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This is not to say that embedded computing products are not already found in the typical home. To be quite clear, embedded microcontrollers are used in almost every new appliance that has any type of display, or has features beyond the lowest cost bare-bones models. Embedded computing modules and integrated systems, however, are generally not found in the home, as they are much more expensive than functionally-comparable consumer products. Furthermore, embedded computing products are usually designed with ruggedized, but aesthetically plain, enclosures. Lastly, embedded computers usually have the minimum hardware required for a given application and offer few, if any, extra bells or whistles like CD-ROM or Blu-Ray burners. For these reasons, one might assume that there was not much chance of embedded computing platforms gaining traction in the consumer market. That is, until now.
As we visited AMD’s booth at last year’s Design/West Embedded System Conference, we noticed that a company called Xi3 was showing a modular computer that utilized AMD processors, called their “5 Series”. Xi3 was demonstrating how these small, but reasonably powerful, modules could be deployed in an array for supercomputing applications, as a ‘data center on a wheels’. Although our impression at the time was that these Xi3 units might not be rugged enough for some military applications, the compact case size and attractive form factor made some of us want to adopt one. As it turns out, we were not alone.
There is buzz from the recent Consumer Electronics Show (CES) that gaming company Valve is taking a financial interest in Xi3, and is considering their modular computers for home use with its products. The Xi3 unit called “Piston” has higher processor power, and is more graphically capable than versions of the Series 5 Xi3 products that we saw in early 2012. With a base model starting at ~$500 and a 240GB SSD version at ~$900, these Xi3 units are priced much higher than similar capacity Xbox360 or Playstation 3 gaming products. On the other hand, though, people used to pay two to three times these prices for thedesktop cube computer that Apple rolled out in 2001. These Xi3 products that were originally developed for the embedded market are likely to be a lot more reliable, while still having a sexy design that high end consumers will value.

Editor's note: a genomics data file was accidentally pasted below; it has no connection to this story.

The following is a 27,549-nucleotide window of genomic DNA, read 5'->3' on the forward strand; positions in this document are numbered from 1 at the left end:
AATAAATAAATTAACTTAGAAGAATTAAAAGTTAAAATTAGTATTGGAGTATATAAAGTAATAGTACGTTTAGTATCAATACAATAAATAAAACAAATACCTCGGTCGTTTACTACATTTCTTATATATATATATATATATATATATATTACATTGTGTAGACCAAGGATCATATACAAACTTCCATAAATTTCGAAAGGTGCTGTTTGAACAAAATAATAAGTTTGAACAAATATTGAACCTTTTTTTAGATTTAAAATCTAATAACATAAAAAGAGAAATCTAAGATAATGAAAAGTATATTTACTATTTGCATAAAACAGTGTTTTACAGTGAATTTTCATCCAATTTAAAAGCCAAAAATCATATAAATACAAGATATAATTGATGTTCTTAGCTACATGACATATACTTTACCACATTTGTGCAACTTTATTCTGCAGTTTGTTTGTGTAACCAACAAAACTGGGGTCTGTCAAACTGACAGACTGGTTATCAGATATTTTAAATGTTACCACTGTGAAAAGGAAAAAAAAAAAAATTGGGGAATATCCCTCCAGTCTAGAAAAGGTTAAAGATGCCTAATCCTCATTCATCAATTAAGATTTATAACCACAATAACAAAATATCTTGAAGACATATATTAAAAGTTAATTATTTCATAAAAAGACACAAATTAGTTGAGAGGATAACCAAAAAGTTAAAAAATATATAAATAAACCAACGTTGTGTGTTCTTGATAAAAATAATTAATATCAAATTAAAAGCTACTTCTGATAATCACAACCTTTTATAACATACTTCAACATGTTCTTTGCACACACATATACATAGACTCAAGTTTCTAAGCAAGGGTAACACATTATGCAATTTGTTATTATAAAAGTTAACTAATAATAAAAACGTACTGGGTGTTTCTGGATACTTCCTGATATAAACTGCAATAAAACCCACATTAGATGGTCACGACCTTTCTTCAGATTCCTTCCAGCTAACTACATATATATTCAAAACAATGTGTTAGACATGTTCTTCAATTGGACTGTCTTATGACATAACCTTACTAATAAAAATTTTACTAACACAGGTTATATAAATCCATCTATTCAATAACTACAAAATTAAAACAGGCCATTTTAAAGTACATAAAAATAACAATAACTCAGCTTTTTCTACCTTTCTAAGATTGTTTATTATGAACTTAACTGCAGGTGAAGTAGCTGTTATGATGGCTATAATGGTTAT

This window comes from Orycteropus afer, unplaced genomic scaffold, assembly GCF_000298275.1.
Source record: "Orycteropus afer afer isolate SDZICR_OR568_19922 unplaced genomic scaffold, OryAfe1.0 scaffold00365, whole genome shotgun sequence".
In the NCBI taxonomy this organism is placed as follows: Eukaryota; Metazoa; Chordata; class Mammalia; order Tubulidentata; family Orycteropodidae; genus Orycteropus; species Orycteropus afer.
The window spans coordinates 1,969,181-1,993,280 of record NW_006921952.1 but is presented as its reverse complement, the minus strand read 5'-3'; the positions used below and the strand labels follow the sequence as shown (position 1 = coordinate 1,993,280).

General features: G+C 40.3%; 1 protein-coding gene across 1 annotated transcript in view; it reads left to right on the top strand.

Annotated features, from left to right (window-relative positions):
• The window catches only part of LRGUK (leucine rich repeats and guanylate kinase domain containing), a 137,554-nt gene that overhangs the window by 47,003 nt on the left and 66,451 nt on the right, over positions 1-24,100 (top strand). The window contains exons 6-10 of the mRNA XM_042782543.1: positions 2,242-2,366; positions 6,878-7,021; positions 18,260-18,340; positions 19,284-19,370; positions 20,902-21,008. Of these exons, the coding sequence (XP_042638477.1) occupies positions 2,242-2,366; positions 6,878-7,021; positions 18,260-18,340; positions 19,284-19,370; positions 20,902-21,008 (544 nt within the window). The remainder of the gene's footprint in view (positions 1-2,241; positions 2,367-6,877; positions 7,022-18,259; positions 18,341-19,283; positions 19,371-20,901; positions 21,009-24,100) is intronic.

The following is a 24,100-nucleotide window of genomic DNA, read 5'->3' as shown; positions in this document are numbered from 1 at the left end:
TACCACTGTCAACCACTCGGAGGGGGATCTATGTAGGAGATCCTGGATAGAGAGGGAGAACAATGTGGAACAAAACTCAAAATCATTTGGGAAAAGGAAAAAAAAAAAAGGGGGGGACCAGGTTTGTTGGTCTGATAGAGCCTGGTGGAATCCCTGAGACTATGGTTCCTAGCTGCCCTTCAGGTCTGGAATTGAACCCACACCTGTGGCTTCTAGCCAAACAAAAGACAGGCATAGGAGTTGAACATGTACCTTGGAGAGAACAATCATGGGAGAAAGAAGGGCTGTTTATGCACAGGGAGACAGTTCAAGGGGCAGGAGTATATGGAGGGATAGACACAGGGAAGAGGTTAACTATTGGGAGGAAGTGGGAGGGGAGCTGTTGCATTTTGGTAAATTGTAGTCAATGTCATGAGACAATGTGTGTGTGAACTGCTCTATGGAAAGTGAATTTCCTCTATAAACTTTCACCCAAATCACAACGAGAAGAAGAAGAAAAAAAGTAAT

With server and PC suppliers in many cases looking to expand away from traditional enterprise IT, consumer and SOHO markets by targeting embedded applications, Xi3 shows us that the tables can be turned. It is certainly possible that additional embedded computer suppliers will take some of their powerful and compact platforms and upscale them for the luxury consumer market. This trend could get very interesting.